Is the Chandimal-Mathews partnership the architect of Sri Lanka’s defeats?

Partnerships between Chandimal and Mathews have let games drift away from Sri Lanka.
Partnerships between Chandimal and Mathews have let games drift away from Sri Lanka.

Since Sri Lanka has lost a second successive match defending a total, it is easy to cauterize the bowlers for their inefficacy and roast the captain for his insipid leadership. 305 runs in 42 overs at 7.26 runs per over could be purveyed as a defendable total by all and sundry but, in my view, here is where Sri Lanka has lost most of its matches in the recent past.

Before we dwell on Sri Lanka’s performance with the bat, one fact that we need to acknowledge is that the shorter formats have become disproportionately in favor of batsmen so much so that it is the difference between the batting lineups that decides the outcome of a match. Teams can no more count on their bowling strength to win matches. The perfect example to underpin this argument would be how New Zealand fared during the last English summer.

After finishing the 2015 World Cup as runners-up, the Kiwis flew to England to face the team that was knocked out in the first round. In the first ODI, England amassed 408 runs followed by 365,302 and 350 in the second, third and fourth ODIs respectively. The fifth ODI was a rain-curtailed game which England won by scoring 192 runs. The English men did this against one of the most potent and incisive attacks in the world. Could we have expected our bowlers to do any better in this series?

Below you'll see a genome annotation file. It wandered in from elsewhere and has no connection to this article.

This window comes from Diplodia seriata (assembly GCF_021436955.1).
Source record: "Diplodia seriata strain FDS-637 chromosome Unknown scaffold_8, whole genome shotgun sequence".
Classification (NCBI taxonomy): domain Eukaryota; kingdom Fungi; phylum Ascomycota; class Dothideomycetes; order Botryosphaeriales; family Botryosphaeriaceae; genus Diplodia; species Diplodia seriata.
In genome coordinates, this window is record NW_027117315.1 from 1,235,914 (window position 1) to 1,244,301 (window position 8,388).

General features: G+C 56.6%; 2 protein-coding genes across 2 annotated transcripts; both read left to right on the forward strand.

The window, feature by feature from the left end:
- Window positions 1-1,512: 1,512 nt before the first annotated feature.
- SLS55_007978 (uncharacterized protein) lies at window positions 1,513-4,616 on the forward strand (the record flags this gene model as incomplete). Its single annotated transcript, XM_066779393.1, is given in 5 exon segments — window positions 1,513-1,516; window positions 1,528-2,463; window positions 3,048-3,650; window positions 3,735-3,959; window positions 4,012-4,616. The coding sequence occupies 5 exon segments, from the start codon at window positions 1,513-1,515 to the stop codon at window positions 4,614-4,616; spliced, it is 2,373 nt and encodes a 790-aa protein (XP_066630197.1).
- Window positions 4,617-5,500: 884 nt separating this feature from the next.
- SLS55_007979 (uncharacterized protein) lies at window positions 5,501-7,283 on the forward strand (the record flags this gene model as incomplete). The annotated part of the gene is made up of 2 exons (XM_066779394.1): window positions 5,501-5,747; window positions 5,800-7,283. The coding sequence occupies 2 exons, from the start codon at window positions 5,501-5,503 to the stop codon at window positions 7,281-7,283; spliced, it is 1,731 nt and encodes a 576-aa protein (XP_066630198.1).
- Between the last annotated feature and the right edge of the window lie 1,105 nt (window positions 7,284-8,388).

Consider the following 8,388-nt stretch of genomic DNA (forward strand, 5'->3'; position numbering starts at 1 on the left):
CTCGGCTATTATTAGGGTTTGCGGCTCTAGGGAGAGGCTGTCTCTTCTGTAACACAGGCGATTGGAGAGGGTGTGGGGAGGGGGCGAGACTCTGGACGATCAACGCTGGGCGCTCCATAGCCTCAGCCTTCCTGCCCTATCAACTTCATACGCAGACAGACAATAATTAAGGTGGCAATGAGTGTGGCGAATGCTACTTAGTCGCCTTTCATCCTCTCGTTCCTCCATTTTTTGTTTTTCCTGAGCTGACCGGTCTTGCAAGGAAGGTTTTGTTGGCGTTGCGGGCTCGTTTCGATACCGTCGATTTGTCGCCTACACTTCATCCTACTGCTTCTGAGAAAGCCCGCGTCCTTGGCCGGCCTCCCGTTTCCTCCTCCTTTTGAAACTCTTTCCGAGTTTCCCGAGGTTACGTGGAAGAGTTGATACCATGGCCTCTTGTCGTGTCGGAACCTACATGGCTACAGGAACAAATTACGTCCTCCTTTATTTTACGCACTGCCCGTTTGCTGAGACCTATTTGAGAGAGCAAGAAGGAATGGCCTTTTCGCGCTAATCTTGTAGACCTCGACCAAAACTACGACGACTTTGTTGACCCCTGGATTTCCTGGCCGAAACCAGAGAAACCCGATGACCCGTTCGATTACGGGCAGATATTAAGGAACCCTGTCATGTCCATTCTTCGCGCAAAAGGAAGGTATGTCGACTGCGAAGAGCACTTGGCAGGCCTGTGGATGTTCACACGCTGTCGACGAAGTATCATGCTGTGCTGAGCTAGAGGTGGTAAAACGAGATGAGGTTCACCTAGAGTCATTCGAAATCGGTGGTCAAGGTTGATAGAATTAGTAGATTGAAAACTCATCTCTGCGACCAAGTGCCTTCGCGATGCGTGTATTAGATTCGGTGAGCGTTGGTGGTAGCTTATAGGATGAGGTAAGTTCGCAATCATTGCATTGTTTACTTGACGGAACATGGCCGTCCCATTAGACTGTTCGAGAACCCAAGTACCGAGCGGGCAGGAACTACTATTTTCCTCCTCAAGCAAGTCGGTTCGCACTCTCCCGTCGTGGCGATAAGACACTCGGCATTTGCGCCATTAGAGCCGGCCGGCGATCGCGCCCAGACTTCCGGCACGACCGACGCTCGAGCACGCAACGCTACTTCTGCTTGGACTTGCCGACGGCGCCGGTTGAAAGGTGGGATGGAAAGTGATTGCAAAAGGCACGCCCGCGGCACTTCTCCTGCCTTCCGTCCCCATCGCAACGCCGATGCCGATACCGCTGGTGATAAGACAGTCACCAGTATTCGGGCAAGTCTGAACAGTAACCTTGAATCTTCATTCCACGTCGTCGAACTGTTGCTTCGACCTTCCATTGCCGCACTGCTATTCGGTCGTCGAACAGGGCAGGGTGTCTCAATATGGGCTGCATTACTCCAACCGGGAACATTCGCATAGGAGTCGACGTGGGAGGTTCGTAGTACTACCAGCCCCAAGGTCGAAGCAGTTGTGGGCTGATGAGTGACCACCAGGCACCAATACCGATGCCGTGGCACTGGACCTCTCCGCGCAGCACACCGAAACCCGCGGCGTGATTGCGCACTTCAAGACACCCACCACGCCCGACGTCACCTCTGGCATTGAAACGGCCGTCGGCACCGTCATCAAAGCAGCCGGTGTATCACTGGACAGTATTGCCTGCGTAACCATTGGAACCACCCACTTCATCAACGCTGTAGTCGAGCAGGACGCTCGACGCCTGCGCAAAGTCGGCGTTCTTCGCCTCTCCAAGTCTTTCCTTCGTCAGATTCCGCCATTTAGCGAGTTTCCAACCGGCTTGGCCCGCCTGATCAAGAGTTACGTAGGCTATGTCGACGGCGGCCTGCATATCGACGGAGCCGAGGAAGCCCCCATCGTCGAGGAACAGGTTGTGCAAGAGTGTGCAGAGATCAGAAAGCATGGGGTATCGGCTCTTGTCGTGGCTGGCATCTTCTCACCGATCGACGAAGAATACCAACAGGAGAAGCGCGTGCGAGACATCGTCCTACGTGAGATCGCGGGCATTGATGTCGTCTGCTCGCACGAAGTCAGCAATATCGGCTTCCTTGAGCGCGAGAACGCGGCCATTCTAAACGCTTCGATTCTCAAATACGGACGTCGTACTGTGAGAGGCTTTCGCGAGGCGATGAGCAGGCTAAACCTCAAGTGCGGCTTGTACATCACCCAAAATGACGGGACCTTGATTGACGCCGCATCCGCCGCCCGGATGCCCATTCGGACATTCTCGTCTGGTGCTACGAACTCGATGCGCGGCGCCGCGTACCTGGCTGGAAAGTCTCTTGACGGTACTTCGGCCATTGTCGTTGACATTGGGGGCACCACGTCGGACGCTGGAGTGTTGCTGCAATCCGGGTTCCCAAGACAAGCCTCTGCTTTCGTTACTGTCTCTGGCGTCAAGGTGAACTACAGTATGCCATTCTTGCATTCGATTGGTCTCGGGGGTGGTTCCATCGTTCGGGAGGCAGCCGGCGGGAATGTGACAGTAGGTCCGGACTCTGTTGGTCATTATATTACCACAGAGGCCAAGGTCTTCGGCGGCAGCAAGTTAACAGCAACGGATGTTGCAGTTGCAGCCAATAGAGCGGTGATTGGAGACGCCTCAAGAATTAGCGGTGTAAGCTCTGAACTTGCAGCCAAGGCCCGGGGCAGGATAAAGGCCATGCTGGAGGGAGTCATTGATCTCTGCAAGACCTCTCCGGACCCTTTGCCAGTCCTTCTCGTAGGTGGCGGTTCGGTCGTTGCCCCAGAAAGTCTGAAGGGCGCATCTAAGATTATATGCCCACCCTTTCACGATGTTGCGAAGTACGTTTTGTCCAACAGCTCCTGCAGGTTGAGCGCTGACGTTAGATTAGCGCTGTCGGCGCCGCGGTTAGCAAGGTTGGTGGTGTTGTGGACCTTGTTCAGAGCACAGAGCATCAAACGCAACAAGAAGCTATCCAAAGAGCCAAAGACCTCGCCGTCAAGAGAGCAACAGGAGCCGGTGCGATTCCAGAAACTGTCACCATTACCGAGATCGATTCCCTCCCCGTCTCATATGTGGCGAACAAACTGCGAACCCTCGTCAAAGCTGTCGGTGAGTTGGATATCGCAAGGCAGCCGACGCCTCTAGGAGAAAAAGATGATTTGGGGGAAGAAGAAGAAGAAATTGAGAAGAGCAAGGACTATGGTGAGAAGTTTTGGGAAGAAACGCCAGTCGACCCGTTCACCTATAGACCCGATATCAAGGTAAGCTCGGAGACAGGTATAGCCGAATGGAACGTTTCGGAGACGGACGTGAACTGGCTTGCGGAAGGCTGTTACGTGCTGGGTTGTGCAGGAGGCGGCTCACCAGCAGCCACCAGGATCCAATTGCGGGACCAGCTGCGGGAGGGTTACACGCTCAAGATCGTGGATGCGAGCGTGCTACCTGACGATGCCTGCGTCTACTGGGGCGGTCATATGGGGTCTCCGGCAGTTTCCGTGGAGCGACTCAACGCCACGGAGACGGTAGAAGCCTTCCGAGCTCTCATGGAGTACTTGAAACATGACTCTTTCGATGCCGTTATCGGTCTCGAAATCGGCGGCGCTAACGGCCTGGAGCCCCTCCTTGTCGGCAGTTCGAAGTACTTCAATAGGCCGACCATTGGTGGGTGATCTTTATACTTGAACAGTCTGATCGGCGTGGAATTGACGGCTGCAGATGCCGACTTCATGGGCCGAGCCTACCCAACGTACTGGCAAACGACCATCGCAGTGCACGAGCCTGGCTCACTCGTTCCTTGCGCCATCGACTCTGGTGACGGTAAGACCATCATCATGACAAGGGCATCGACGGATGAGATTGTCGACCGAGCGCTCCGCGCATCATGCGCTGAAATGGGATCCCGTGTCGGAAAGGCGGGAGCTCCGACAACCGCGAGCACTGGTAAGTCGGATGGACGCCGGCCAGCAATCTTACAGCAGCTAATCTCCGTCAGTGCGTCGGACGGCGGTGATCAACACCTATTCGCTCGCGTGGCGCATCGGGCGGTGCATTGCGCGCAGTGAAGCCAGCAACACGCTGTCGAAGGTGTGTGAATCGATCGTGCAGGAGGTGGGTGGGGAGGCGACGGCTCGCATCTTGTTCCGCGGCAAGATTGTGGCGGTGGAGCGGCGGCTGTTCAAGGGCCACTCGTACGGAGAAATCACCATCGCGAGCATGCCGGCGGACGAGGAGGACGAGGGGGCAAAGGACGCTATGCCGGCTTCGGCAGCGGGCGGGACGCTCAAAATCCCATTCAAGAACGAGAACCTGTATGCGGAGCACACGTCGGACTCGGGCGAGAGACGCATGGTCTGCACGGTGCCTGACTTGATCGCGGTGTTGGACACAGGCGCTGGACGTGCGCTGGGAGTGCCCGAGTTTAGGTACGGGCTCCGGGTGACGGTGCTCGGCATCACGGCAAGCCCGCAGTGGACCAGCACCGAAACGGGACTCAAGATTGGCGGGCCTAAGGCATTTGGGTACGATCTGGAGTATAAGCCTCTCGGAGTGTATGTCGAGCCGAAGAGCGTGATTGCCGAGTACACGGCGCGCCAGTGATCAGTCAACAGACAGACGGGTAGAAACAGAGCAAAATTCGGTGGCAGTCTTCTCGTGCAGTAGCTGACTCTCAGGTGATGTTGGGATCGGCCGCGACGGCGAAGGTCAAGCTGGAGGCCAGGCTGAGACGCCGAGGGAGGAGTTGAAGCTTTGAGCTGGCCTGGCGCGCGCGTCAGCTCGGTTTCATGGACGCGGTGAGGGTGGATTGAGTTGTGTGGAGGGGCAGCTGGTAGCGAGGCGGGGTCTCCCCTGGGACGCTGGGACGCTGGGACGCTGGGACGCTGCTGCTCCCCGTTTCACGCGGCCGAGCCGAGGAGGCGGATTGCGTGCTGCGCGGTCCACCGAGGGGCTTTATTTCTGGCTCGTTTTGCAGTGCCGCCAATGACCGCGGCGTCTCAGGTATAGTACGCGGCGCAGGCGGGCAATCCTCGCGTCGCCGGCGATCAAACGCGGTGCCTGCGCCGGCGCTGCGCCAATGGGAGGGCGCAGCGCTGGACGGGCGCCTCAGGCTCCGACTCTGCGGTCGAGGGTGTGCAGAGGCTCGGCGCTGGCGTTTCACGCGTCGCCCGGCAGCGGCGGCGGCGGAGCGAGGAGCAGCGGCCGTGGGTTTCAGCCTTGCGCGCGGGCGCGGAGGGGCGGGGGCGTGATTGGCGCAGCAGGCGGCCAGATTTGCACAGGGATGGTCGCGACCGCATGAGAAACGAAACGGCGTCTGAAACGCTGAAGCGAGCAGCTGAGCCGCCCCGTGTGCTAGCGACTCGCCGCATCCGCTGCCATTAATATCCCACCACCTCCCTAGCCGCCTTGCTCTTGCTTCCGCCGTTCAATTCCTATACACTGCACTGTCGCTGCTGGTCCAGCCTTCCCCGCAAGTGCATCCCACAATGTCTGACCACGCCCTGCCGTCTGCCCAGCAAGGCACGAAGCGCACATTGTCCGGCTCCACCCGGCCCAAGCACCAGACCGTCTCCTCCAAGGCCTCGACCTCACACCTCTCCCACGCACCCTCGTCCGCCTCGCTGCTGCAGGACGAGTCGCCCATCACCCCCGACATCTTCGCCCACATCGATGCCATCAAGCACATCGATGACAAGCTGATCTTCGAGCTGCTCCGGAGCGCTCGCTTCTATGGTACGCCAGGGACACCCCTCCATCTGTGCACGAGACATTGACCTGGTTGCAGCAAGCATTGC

England’s bowlers weren’t spared either. New Zealand, despite failing in the first ODI, piled on 398,306 and 349 in the second, third and fourth ODIs. A failure with the bat in the first and the last ODI gift wrapped those games and presented them to England.

Therefore, it would be grossly unfair on the bowlers to expect them to defend scores that are way below par on the flat and hard surfaces of England. So, it is the batsmen who must have set the tone of every match in the series. The shorter formats are such that it is the difference in batting strengths that will decide between the winner and the loser. The team that bats better wins.

It could be assumed that the Sri Lankan management was privy to this paradigm shift in world cricket when they roped in both Seekuge Prasanna and Farveez Maharoof into the ODI side. The logic behind their selection is simple. Even when the specialist bowlers are going to travel the distance, it will be advantageous to play all-rounders in lieu of the specialists for they are not going to do any worse. Their presence lengthens the batting lineup and if you look at the recently concluded WT20, it was the two teams with the longest batting lineups that locked horns in the finals.

Did we make use of our long batting order?

A team with a long batting lineup should chase so as to make complete use of their batting depth. But throughout this series, Sri Lanka batted first either by choice or by force. The major pitfall in batting first with a long batting lineup is that a team risks scoring runs that could be way below their potential.